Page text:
Technical

Installing WebLogic with Maven

In a previous post we created a WLST script that created a WebLogic domain from scratch, turned the servers on and deploy a jar file. It almost provided everything we needed from a continuous integration perspective, except that we needed WebLogic installed before we could run the WLST script. This meant that we couldn’t spin up a blank VM and start this script. The immediate solution to that would probably be to script the installation of WebLogic (you can create a silent install file so that WebLogic installs without any user intervention required). A better solution would be to use Maven. Maven is a project build tool that we can use to compile our java projects and run various plugins to install WebLogic, start servers and deploy code. For more information on Maven check out the Maven presentation from the July Oracle Middleware Forum.

(The example Maven file from this post is available at Github: https://github.com/Joelith/Maven-Install-WLS)

Before we can create a maven script to build our domain we need to install Maven. Maven is included in the 12c releases of WebLogic so for this example we will use that. Of course this means that we have to install WebLogic before having access to Maven which doesn’t meet our goal of starting from a blank VM. Having said that, Maven is relatively easy to install and you can either install it from a script, a package manager or have it in your base VM image without having to install WebLogic.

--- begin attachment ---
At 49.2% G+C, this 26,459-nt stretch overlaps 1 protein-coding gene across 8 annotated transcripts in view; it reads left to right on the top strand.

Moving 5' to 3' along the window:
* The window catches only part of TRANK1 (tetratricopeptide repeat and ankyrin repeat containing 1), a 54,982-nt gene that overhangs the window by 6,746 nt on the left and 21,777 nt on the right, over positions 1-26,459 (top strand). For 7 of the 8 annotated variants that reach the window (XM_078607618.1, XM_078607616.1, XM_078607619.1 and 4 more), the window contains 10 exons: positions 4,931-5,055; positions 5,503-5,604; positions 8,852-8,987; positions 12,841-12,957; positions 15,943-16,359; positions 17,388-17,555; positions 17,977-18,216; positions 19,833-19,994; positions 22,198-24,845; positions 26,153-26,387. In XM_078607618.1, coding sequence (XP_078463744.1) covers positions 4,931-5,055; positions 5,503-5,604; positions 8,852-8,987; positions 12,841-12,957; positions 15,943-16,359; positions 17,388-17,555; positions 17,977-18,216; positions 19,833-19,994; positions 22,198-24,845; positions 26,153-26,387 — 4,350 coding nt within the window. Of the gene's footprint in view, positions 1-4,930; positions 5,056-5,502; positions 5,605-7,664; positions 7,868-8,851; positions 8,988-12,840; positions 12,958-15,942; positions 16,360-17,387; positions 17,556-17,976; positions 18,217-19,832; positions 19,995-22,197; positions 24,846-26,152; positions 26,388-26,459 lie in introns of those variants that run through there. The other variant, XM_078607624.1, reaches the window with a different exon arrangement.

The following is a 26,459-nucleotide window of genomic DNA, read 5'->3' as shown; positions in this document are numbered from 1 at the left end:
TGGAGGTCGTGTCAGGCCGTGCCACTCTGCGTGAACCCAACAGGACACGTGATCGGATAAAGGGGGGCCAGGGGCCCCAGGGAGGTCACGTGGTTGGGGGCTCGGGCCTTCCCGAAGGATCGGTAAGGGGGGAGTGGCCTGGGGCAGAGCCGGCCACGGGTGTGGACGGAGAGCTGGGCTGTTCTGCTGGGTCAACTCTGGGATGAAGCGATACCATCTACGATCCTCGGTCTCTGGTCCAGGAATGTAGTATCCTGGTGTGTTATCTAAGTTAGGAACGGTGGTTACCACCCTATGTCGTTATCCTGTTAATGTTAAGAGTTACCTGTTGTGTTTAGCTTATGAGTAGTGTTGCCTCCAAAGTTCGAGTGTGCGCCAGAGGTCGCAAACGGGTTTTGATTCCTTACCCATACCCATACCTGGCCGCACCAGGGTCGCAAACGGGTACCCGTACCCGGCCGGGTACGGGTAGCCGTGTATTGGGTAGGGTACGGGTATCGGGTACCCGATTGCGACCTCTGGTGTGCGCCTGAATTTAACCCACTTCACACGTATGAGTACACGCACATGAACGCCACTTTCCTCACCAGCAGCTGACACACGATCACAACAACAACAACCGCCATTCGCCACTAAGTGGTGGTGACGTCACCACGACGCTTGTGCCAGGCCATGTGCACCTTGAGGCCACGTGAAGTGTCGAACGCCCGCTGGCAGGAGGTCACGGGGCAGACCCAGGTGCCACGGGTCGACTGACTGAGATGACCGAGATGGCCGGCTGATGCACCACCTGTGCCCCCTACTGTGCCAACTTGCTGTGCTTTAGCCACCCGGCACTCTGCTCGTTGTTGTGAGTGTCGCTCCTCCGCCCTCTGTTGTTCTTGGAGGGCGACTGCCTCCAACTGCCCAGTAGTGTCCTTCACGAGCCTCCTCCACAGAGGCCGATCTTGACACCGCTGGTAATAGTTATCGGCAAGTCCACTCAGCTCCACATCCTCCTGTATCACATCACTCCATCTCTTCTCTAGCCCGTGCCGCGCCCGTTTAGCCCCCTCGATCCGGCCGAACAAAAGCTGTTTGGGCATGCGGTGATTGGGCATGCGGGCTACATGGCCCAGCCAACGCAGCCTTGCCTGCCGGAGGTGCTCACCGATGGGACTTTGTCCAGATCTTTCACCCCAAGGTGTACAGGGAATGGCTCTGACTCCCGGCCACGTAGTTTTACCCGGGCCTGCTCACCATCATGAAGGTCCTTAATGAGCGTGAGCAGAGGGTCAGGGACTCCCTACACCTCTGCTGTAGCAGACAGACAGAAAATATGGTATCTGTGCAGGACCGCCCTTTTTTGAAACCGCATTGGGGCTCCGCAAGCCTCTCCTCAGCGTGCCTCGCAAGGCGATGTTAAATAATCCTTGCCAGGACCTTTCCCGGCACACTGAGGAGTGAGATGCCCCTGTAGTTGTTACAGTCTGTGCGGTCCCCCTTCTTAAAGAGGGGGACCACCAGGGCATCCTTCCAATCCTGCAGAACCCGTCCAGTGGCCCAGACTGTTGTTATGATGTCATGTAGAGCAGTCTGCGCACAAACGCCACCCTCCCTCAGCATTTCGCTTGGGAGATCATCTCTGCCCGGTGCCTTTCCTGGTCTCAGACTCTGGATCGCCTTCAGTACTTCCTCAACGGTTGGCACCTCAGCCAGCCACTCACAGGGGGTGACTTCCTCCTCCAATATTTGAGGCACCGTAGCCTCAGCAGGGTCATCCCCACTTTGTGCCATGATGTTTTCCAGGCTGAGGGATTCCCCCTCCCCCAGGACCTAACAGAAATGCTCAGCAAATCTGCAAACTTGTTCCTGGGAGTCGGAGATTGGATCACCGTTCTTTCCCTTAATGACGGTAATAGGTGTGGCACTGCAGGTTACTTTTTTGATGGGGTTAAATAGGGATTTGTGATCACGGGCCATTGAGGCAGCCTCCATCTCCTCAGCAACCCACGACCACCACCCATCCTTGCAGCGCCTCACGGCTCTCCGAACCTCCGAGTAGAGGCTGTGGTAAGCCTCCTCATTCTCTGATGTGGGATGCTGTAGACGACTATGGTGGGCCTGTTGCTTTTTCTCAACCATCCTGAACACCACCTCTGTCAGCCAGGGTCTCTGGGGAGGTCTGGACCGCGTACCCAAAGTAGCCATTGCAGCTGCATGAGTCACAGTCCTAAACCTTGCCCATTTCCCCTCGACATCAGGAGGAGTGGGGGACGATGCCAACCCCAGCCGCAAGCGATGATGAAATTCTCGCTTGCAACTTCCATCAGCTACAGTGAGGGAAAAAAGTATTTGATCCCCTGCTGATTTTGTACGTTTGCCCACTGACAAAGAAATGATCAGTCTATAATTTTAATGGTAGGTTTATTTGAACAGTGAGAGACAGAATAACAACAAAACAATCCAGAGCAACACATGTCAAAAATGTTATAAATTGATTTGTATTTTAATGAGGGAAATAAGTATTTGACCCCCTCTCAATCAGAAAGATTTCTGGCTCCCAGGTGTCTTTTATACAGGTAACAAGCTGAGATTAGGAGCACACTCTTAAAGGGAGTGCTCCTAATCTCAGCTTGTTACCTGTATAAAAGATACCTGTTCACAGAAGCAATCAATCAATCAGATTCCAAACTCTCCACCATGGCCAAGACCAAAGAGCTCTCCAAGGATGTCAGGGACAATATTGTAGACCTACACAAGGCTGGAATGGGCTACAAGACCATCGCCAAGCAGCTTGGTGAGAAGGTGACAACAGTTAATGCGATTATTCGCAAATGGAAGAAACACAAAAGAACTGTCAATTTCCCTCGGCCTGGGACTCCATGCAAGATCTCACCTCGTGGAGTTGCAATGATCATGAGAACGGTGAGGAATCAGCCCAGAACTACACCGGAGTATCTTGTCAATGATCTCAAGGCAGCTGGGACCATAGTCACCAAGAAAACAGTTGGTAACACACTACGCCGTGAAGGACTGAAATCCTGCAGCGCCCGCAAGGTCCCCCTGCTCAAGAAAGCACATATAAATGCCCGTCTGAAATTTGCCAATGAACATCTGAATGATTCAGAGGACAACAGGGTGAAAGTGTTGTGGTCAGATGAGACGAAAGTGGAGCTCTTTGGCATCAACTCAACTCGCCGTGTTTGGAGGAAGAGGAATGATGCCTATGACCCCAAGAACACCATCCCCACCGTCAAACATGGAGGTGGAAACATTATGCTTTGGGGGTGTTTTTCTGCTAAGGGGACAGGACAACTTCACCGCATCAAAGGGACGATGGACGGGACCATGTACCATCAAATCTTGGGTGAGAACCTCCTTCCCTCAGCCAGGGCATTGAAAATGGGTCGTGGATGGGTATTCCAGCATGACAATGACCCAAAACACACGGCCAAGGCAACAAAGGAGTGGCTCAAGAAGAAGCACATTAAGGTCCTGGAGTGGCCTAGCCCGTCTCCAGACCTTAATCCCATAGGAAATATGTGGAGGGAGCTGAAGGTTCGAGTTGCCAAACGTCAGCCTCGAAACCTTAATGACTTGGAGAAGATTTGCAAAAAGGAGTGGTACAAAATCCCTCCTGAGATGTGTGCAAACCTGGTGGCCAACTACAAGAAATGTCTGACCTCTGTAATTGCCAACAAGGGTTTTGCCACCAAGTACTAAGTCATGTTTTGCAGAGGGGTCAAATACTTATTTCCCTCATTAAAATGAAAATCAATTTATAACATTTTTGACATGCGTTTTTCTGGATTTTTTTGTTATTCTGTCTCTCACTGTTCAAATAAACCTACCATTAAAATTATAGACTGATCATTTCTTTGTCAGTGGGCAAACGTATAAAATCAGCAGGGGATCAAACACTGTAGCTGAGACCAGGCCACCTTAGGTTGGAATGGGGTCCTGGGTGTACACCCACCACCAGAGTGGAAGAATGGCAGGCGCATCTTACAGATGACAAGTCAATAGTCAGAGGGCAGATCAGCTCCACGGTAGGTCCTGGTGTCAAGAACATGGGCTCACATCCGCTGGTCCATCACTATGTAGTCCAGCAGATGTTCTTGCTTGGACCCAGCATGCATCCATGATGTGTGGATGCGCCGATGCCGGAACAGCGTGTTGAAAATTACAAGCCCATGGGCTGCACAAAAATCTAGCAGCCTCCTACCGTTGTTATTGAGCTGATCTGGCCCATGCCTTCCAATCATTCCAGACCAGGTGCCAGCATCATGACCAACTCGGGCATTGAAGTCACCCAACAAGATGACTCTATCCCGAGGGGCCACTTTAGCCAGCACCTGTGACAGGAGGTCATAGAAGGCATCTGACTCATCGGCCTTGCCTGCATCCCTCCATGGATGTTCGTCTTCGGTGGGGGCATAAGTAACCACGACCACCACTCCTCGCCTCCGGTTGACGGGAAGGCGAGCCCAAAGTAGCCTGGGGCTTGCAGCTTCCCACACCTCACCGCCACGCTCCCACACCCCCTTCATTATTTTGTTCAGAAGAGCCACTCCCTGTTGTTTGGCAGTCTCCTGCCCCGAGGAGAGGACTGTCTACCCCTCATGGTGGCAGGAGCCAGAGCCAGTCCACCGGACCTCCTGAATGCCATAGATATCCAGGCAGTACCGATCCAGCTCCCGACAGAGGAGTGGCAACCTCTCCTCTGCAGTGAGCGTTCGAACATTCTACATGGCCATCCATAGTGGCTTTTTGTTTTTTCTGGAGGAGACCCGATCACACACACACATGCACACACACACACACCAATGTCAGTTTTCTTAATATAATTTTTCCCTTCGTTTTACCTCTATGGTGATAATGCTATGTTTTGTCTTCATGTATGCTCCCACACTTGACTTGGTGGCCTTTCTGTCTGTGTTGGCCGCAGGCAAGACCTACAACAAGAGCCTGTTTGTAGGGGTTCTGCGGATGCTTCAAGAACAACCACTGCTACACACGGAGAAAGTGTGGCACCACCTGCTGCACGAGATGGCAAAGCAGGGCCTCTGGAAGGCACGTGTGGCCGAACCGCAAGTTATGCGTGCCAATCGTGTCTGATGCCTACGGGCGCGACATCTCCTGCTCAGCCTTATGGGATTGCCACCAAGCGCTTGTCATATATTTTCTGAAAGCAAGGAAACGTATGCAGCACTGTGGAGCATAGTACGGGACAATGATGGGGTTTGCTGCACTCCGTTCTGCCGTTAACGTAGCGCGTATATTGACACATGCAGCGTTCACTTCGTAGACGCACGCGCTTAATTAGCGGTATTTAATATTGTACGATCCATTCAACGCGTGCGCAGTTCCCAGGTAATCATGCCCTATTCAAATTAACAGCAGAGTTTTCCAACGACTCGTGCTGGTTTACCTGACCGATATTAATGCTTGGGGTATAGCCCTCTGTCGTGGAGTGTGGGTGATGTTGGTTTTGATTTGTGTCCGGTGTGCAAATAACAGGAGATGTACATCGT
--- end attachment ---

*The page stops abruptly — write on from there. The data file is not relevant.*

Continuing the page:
So we’ve installed Maven, now we need to set up our repository. This repository will store our dependencies and importantly we will add the WebLogic zip file to this repository so that we can access when we need to install WebLogic from scratch. Again, since this is an example we will just use the local repository that comes from the Maven installed in WebLogic, in a real life situation you would use a central repository or something like Artifactory/Archiva if you want a nice GUI. You don’t need to do anything to use the local repository in WebLogic, it will be created the first time you run Maven. Make sure you add Maven to the PATH environment variable (in my case this was /oracle/product/wls12130/oracle_common/modules/org.apache.maven_3.0.5)

With the repository started we now need to add the WebLogic artifacts into it. This is because Oracle doesn’t provide a public repository for these artifacts and we will rely on them later in our script. If they aren’t there Maven will not know where to download them from. To do this run the following commands (these are for 12.1.3 of WebLogic, adjust to reflect the version you are using)

cd /oracle/product/wls12130/oracle_common/plugins/maven/com/oracle/maven/oracle-maven-sync/12.1.3
mvn install:install-file -DpomFile=oracle-maven-sync-12.1.3.pom -Dfile=oracle-maven-sync-12.1.3.jar
mvn com.oracle.maven:oracle-maven-sync:push -DoracleHome=/oracle/product/wls12130/